What does Emissions System Problem mean on a Honda Pilot?

Having your “Emissions System Problem” message on the dashboard and the engine light on can make you feel intimidated.

An Emissions System Problem message on your dashboard is a common problem on Honda Pilot cars, which generally can be fixed by changing your fuel injectors. The warning message usually shows up around 40,000 – 60,000 miles, and sometimes even earlier. While there has been no recall from Honda addressing the problem yet, dealerships are aware of the issue.

emissions system problem warning light on

When connecting the car to an OBD-II reader, the ECU usually sets one of the following fault codes, P0430 or P0420.

Usually, those fault codes will indicate a problem with the catalytic converter; however, if the fuel injectors are replaced as soon as the warning message shows on the dashboard, the converter might not go bust.

The P0430 fault code will show a faulty oxygen sensor behind the catalytic converter, but here is what happens.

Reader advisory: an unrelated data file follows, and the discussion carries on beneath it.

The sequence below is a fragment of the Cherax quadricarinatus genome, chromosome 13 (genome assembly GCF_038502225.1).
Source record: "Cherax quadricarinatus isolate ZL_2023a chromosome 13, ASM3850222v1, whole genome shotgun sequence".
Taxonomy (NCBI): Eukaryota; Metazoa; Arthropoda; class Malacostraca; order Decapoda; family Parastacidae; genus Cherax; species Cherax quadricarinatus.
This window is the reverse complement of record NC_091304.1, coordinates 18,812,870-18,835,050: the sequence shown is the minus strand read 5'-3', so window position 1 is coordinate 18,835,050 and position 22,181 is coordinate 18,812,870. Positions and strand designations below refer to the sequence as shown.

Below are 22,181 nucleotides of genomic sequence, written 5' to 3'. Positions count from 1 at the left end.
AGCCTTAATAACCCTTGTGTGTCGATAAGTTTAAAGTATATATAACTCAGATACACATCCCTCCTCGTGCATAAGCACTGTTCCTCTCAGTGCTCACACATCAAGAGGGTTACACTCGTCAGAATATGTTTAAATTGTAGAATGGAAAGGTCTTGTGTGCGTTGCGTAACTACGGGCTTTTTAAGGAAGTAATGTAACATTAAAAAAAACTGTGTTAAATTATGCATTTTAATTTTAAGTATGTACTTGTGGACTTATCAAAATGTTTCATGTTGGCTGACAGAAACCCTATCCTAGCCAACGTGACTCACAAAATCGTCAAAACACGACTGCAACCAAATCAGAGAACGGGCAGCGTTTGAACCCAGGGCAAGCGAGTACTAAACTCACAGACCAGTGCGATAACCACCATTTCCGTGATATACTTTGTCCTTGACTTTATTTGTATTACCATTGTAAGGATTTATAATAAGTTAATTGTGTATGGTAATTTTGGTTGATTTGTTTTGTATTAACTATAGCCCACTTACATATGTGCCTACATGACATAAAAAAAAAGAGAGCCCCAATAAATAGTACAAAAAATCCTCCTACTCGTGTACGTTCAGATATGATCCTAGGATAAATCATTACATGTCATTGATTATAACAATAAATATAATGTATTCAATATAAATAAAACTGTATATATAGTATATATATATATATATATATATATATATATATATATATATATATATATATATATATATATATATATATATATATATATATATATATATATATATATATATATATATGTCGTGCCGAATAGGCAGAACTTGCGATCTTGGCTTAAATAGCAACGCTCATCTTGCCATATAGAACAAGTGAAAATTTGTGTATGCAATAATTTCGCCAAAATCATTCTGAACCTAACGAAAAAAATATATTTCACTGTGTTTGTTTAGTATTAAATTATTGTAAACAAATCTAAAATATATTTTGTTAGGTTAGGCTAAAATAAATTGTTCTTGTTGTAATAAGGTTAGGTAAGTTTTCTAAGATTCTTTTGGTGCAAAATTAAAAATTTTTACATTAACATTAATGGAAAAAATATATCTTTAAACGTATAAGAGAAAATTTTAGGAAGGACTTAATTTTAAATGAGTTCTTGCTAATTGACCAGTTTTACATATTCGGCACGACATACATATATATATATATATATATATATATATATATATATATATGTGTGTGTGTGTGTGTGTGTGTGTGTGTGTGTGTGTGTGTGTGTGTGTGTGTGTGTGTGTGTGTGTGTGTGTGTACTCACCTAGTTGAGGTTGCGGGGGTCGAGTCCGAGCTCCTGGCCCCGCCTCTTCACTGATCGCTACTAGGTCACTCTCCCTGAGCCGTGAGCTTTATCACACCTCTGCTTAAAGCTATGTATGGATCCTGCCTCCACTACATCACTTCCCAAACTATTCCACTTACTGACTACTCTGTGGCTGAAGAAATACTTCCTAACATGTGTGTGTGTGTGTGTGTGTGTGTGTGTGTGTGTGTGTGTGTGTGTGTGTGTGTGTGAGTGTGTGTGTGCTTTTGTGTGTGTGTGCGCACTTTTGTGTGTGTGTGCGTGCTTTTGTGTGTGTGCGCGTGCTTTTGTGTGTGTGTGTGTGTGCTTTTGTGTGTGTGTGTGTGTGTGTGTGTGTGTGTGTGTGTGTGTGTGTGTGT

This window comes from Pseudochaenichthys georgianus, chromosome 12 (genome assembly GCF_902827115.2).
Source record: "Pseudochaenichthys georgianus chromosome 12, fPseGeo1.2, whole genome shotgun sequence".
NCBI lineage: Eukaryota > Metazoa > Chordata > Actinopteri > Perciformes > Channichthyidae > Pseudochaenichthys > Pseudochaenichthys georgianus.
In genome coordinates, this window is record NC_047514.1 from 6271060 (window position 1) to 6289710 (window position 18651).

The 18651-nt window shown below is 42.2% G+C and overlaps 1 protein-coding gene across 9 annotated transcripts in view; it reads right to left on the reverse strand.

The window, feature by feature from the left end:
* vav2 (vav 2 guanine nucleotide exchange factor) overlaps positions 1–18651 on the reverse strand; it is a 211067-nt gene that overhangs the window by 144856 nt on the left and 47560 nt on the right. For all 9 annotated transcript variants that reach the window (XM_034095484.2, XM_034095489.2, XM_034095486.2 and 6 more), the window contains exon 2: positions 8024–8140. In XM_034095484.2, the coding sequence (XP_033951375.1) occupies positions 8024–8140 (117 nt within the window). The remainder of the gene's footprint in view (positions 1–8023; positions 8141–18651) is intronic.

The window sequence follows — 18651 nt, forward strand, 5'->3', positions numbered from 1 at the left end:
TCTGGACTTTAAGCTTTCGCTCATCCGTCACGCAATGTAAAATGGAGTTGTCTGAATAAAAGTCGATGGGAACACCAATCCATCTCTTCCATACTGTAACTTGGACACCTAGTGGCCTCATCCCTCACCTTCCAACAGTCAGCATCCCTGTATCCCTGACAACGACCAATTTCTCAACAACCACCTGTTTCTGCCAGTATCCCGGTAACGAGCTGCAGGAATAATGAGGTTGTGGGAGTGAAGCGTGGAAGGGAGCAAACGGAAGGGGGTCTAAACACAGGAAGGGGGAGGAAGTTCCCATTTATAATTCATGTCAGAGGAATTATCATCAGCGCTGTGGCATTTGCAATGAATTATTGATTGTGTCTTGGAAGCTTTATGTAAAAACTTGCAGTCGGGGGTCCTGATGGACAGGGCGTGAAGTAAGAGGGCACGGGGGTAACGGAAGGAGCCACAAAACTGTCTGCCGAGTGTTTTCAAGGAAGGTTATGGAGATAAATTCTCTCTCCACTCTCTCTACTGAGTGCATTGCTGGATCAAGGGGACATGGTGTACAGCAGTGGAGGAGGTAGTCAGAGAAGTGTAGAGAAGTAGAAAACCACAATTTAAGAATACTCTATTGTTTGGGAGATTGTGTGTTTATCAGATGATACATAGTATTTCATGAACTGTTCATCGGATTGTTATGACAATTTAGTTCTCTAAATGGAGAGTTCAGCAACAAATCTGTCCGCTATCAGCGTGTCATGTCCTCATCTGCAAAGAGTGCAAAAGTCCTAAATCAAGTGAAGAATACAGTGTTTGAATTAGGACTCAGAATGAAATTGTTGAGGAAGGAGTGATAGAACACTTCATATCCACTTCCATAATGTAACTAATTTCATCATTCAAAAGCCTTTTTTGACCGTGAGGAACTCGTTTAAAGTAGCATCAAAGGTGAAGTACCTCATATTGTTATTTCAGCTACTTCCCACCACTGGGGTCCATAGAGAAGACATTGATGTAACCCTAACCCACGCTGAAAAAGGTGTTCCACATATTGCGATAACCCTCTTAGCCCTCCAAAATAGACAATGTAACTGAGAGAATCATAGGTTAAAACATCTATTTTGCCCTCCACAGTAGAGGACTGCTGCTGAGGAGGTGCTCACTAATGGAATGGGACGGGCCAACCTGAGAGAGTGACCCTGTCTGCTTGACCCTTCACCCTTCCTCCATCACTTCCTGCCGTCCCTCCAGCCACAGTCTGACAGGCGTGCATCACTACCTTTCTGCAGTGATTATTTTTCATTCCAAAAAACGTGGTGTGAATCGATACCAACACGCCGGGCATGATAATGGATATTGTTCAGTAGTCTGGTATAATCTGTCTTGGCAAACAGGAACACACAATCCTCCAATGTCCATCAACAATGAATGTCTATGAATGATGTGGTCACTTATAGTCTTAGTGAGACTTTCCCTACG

There are two oxygen sensors at each end of the converter, running on the same voltage. While the engine is running, the catalytic converter should be cleaning up the exhaust, keeping the voltage between the two sensors the same.

All injectors should be spraying the same amount of fuel, allowing the ECU to determine the amount of fuel supplied based on the front oxygen sensor. However, if the fuel injectors are not spraying the same amount of fuel, the ECU might over fuel, making up for the lack of fuel.

As a result, the catalytic converter gets over-saturated with fuel, throwing a P0430 fault code.

How do you fix the Emissions System Problem on a Honda Pilot?

While some mechanics might try to fix the issue with an ECU reset, the problem will usually appear again after a couple of days.

As discussed already, if taking into consideration the fault codes, some mechanics will quickly jump to the conclusion that your car needs a catalytic converter replacement. However, this will not fix the issue completely. After a couple of thousand miles, the message will appear again.